Pulling together the counts was no easy sell. Deputy commissioner Jack Maple, Yohe and the startup team had to push, pull and demand that commanders deliver disks of hand-counted data to the police commissioner's office every week, for uploading into CompStat. Even if it took screaming their demands into the middle of the night, when precincts didn't take the need for statistics seriously.

"You would have thought they had been asked to walk barefoot over hot coals," Yohe says of some precinct officers.

The precinct commanders then would have to stand behind their numbers, explain why there were clusters of certain kinds of crimes and specify what they were doing about it. If they did not have a grasp of what was going on, they were reassigned or gone.

"Precinct commanders grew up in an administration where they could all go hide under their rocks," Bratton says now. "They weren't used to being brought in literally under the bright lights. Was it uncomfortable? It certainly was."

In effect, Bratton was bringing into the practice of policing what business schools might call "management by objectives" or an information technology department might call "managing to the baseline."

"For us, crime was the bottom line," says Yohe, now a private consultant. To establish a baseline, the early crew of CompStat compilers had to count by hand the incidents of major crime for every week in 1993.

Within a year, mapping would be added. Yohe would spend 18 minutes a day pushing pins into a physical map for one precinct, to prove that, even without mapping software, clusters of crime could be identified rapidly and addressed.

That made managing crime visible. "We take the biggest dot and make it go away," says Yohe. "Then we go to the second biggest dot and make it go away."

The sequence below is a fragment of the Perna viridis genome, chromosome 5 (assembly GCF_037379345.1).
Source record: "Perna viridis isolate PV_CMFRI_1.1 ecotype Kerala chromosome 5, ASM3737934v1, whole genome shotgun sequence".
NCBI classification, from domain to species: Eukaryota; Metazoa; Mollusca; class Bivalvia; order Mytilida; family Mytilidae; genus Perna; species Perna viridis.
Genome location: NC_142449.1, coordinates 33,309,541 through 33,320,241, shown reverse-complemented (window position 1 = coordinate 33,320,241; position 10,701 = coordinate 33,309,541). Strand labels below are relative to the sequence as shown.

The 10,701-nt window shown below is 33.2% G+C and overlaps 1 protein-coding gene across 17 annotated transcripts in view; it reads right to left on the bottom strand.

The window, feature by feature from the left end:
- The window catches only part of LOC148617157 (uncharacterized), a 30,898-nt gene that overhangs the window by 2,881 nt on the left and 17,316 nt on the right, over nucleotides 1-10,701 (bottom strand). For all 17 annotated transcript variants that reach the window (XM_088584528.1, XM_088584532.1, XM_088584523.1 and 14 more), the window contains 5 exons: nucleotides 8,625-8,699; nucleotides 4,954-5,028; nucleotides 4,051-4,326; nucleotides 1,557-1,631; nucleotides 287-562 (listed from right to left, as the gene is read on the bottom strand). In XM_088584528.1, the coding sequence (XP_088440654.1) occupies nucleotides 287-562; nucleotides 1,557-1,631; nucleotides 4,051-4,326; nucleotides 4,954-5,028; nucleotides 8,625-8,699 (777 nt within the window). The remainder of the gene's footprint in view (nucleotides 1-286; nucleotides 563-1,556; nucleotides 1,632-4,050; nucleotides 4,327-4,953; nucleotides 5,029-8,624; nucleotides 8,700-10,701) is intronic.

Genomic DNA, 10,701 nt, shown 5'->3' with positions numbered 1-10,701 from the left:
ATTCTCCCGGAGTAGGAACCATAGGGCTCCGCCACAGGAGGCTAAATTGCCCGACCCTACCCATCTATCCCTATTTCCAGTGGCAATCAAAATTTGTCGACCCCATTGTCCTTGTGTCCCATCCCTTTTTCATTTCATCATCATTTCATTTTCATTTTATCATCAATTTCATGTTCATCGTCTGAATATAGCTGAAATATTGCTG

If, for instance, the dots indicated a slight uptick in old ladies getting mugged on the No. 4 subway train, Manhattan South could put a decoy on the train in "some kind of drag," says Henry.

The data was soon visible on screens of all sizes, through a no-frills software selection process. The CompStat team got the green light to map data—as long as it used the MapInfo software sitting on shelves unopened from a previous initiative.

The stick counts formed the basis for constant attention to crime-fighting detail across all 76 precincts. The counts provided what Bratton would call "timely, accurate intelligence," and then it was up to all chiefs, commanders and street cops to respond rapidly, come up with effective tactics and relentlessly follow up.

"The process only works if you're willing to ask hard questions. Why are you having this crime? And what are you planning to do about it?" says Whyte. Not too much to ask of a commander who is running the equivalent of a $20 million-a-year company.

The process was played out in management conferences. CompStat meetings constantly addressed old issues and tackled new ones. As many as 150 commanders, detectives, information specialists, officers and agency heads might pile into a room at One Police Plaza to hash out what to do about the latest stats.

"It allowed me twice a week to literally walk into the engine room of that very large ship that I was steering and meet with all levels of the organization at one time," says Bratton. "Everybody is included in that meeting that has anything to do with the goals we are seeking to achieve."